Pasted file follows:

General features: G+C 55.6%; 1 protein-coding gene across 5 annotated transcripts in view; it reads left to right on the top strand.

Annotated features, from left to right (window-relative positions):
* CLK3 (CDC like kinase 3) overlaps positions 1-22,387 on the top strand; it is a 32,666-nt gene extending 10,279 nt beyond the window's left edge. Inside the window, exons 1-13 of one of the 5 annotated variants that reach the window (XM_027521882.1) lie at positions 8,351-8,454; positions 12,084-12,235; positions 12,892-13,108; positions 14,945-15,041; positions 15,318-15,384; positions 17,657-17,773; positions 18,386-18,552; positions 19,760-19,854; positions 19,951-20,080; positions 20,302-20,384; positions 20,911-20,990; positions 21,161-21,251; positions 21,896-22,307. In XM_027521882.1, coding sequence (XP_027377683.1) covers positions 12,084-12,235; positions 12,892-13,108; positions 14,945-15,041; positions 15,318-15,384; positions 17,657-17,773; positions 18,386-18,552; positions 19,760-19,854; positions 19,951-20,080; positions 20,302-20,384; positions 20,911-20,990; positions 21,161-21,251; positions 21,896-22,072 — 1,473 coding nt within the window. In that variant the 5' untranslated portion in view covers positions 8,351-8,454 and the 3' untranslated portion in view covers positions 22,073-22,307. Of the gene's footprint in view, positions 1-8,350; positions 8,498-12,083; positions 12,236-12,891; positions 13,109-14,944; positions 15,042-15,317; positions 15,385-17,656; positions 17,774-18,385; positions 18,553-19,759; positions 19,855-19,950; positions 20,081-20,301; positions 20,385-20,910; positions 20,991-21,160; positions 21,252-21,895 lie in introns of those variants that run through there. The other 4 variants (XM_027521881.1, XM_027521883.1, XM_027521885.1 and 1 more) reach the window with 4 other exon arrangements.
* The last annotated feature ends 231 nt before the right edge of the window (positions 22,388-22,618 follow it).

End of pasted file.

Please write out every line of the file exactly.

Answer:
General features: G+C 55.6%; 1 protein-coding gene across 5 annotated transcripts in view; it reads left to right on the top strand.

Annotated features, from left to right (window-relative positions):
* CLK3 (CDC like kinase 3) overlaps positions 1-22,387 on the top strand; it is a 32,666-nt gene extending 10,279 nt beyond the window's left edge. Inside the window, exons 1-13 of one of the 5 annotated variants that reach the window (XM_027521882.1) lie at positions 8,351-8,454; positions 12,084-12,235; positions 12,892-13,108; positions 14,945-15,041; positions 15,318-15,384; positions 17,657-17,773; positions 18,386-18,552; positions 19,760-19,854; positions 19,951-20,080; positions 20,302-20,384; positions 20,911-20,990; positions 21,161-21,251; positions 21,896-22,307. In XM_027521882.1, coding sequence (XP_027377683.1) covers positions 12,084-12,235; positions 12,892-13,108; positions 14,945-15,041; positions 15,318-15,384; positions 17,657-17,773; positions 18,386-18,552; positions 19,760-19,854; positions 19,951-20,080; positions 20,302-20,384; positions 20,911-20,990; positions 21,161-21,251; positions 21,896-22,072 — 1,473 coding nt within the window. In that variant the 5' untranslated portion in view covers positions 8,351-8,454 and the 3' untranslated portion in view covers positions 22,073-22,307. Of the gene's footprint in view, positions 1-8,350; positions 8,498-12,083; positions 12,236-12,891; positions 13,109-14,944; positions 15,042-15,317; positions 15,385-17,656; positions 17,774-18,385; positions 18,553-19,759; positions 19,855-19,950; positions 20,081-20,301; positions 20,385-20,910; positions 20,991-21,160; positions 21,252-21,895 lie in introns of those variants that run through there. The other 4 variants (XM_027521881.1, XM_027521883.1, XM_027521885.1 and 1 more) reach the window with 4 other exon arrangements.
* The last annotated feature ends 231 nt before the right edge of the window (positions 22,388-22,618 follow it).